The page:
Wednesday, March 18, 2015
Market Forces in Health Care
What role should market forces play in health care?
As a general rule, we Americans believe that market forces are very useful. People having to make choices based on what things cost assures a certain level of economic discipline, directing resources to uses considered most valuable and giving producers an incentive to innovate and be more efficient.
But we have been ambivalent about applying those forces when it comes to providing and obtaining health care services. We tend to think of health care as a ministry that should be shielded from commercial considerations.
At the same time, if by driving an extra five miles a patient needing an MRI could receive one for half the price, that seems to be a reasonable thing to expect. But if the MRI is covered by health insurance, the incentive to do so becomes very weak because the savings go to the insurance company, not the patient.
Many have addressed that problem and suggested the need for a system of financing that gives the patient some “skin in the game.” The February 16 issue of Modern Healthcare included an interview with Mark Ganz, CEO of Cambia Health Systems, a health plan conglomerate operating in the northwest states. Ganz is quoted as saying “Imagine if healthcare were priced to consumers.” He cites drugs as an example and argues that involving the patient’s pocketbook more heavily in the purchase would reduce the cost of health care.
He may be right, but I am also impressed by the argument that sick people are not good shoppers for health services because their attention is focused primarily on their illness.
My own view is that a better approach is for health plans to assemble panels of providers with which they have negotiated prices. They then offer separate health insurance policies, each covering services provided by a specific panel at a stated premium price. Customers choose from among the competing panels and prices when they are well and able to give careful consideration to the choices.
It is an issue that we ought to be debating.
Monday, March 09, 2015
Reinventing Health Care
The February 23 issue of The Boston Globe carried an article headlined “To reinvent health care is goal of 22 fellows. The lead sentence read as follows:
“Harvard Medical School’s Center for Primary Care has launched InciteHealth Fellowship, a new program that brings together 22 talented individuals eager to transform the delivery of health care in the United States.”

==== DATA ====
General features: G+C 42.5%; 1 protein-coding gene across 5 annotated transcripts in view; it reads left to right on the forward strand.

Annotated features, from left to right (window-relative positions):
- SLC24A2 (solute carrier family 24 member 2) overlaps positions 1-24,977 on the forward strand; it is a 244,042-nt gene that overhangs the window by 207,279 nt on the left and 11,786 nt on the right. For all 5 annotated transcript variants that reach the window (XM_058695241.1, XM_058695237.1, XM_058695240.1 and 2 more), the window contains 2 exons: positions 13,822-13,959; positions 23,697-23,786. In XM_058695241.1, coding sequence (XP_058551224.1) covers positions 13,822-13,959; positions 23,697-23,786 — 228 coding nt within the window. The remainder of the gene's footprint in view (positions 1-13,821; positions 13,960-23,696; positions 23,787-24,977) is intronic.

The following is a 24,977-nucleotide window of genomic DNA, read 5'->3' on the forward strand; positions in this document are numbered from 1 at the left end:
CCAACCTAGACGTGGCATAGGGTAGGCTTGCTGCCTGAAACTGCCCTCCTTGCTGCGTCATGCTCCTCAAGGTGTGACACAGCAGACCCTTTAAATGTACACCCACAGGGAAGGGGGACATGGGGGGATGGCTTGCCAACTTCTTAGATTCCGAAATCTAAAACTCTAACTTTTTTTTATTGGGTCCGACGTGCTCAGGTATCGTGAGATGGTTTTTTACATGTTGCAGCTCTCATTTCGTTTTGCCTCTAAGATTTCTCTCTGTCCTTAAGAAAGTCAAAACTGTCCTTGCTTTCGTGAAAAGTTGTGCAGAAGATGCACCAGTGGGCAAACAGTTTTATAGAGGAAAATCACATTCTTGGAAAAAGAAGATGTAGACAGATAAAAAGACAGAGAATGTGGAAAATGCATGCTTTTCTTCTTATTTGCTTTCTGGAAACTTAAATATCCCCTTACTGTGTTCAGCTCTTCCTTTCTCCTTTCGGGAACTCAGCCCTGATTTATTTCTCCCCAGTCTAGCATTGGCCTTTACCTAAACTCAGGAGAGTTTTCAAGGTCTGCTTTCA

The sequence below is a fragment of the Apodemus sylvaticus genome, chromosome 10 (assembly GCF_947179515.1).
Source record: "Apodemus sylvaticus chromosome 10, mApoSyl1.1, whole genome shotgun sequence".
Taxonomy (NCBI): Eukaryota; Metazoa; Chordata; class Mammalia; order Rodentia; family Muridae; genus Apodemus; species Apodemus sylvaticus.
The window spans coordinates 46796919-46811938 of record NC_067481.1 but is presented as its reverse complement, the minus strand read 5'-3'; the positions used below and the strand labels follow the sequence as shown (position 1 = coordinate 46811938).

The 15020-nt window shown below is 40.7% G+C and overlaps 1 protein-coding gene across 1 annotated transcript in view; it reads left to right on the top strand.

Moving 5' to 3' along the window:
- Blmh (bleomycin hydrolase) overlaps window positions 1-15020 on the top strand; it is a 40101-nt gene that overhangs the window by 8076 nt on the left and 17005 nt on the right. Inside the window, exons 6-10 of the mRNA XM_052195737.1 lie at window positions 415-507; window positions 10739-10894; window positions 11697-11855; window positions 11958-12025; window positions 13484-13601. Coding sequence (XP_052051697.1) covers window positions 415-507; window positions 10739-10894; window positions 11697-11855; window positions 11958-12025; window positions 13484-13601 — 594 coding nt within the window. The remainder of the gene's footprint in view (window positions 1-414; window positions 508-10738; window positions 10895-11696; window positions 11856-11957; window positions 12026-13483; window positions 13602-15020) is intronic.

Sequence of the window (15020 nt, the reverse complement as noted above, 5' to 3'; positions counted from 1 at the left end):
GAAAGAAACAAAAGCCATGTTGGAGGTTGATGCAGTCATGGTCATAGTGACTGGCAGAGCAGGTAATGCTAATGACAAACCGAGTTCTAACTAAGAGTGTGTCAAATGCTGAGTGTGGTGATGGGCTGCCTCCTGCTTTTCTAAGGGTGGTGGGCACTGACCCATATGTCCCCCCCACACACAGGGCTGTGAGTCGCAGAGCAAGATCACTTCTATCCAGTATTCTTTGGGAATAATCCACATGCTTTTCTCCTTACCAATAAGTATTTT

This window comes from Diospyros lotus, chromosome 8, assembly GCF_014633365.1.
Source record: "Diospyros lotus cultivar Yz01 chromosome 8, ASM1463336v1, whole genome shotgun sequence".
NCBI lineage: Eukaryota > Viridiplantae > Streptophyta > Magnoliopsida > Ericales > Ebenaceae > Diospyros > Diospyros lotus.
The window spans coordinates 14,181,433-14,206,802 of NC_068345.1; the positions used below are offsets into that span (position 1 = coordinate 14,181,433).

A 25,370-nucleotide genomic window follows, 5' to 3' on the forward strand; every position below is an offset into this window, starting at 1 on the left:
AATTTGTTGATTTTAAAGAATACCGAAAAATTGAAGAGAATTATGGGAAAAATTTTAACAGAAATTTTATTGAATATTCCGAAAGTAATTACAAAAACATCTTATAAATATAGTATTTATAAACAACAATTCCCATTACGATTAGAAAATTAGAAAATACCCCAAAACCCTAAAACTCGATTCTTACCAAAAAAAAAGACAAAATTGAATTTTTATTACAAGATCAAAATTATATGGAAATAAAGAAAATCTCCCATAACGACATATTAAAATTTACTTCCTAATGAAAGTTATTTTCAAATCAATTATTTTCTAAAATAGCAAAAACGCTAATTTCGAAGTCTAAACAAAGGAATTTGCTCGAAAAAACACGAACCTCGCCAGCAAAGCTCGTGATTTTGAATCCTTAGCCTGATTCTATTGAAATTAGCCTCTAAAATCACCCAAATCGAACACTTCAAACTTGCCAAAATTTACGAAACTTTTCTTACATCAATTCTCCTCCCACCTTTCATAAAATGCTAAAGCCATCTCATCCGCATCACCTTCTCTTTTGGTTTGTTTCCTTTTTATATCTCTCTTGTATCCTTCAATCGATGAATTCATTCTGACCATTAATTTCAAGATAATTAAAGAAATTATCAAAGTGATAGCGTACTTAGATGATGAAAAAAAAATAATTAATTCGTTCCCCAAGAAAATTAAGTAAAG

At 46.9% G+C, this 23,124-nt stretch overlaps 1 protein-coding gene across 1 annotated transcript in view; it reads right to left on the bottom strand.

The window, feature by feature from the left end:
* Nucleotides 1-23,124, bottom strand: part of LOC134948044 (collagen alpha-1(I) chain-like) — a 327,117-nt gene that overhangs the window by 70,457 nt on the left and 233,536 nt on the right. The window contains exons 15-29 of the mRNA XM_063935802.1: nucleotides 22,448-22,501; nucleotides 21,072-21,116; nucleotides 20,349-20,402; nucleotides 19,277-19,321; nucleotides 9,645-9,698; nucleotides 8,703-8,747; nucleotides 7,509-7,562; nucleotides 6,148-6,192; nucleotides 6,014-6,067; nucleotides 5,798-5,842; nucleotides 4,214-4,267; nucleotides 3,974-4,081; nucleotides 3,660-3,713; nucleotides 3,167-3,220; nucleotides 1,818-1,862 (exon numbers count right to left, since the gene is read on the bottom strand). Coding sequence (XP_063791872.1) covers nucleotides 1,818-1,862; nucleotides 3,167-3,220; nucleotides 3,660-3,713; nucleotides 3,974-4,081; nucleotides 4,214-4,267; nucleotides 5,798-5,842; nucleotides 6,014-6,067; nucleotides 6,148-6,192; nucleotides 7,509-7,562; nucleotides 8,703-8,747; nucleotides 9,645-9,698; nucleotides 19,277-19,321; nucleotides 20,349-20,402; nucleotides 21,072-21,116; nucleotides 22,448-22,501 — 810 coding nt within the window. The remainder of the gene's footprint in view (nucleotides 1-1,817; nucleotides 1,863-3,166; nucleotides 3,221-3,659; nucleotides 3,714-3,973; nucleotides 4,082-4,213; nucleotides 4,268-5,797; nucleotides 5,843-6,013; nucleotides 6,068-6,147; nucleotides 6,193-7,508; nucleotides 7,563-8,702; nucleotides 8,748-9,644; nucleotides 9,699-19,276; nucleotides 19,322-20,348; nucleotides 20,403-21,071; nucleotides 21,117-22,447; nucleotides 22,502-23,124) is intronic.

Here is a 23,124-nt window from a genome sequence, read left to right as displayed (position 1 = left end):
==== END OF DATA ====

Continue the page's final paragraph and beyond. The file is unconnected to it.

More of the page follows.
I wish them luck, but caution them to be modest in their expectations.
It is easy for us to ignore the depth to which our system of health care is rooted in our culture. Our feelings about the importance of health are intense. Our attitudes towards the caring professions and our relationships with them are strongly held. Those feelings and attitudes change over time, but very slowly.
As is often the case with the print media, the content of the Globe article didn’t quite live up to its headline. The project as explained seems more oriented to the use of technology to improve care than to a total redesign of the health care system.
Useful gadgets and computer applications are always welcome but reinventing health care requires tinkering with the organ located between our ears.
Friday, March 06, 2015
Professional Licensure and the Cost of Care
Last February 18, the US Supreme Court in a 6-3 decision ruled that the Federal Trade Commission was allowed to charge the North Carolina State Board of Dental Examiners with “anticompetitive and unfair actions.” It seems that spas and salons in the state had been offering teeth whitening services, a service that had been shut down by the Board as constituting the practice of dentistry without a license. The Board is dominated by dentists and Justice Kennedy opined that “Active market participants cannot be allowed to regulate their own markets free from antitrust accountability.”
Professional licensure is among the major barriers to cost reduction in health care. Adopted for the purpose of protecting the public from charlatans and unqualified providers, they now effectively prevent provider organizations from experimenting with different, more efficient ways of organizing and staffing the delivery of health care services.
A case in point is the use of nurse practitioners and physician’s assistants to provide primary care. There is reason to argue that it ought to become standard practice and some of it is happening but the change is proceeding at snail’s pace.
The North Carolina decision does not address that issue, but it reminds us that professional licensure can have consequences other than those initially intended.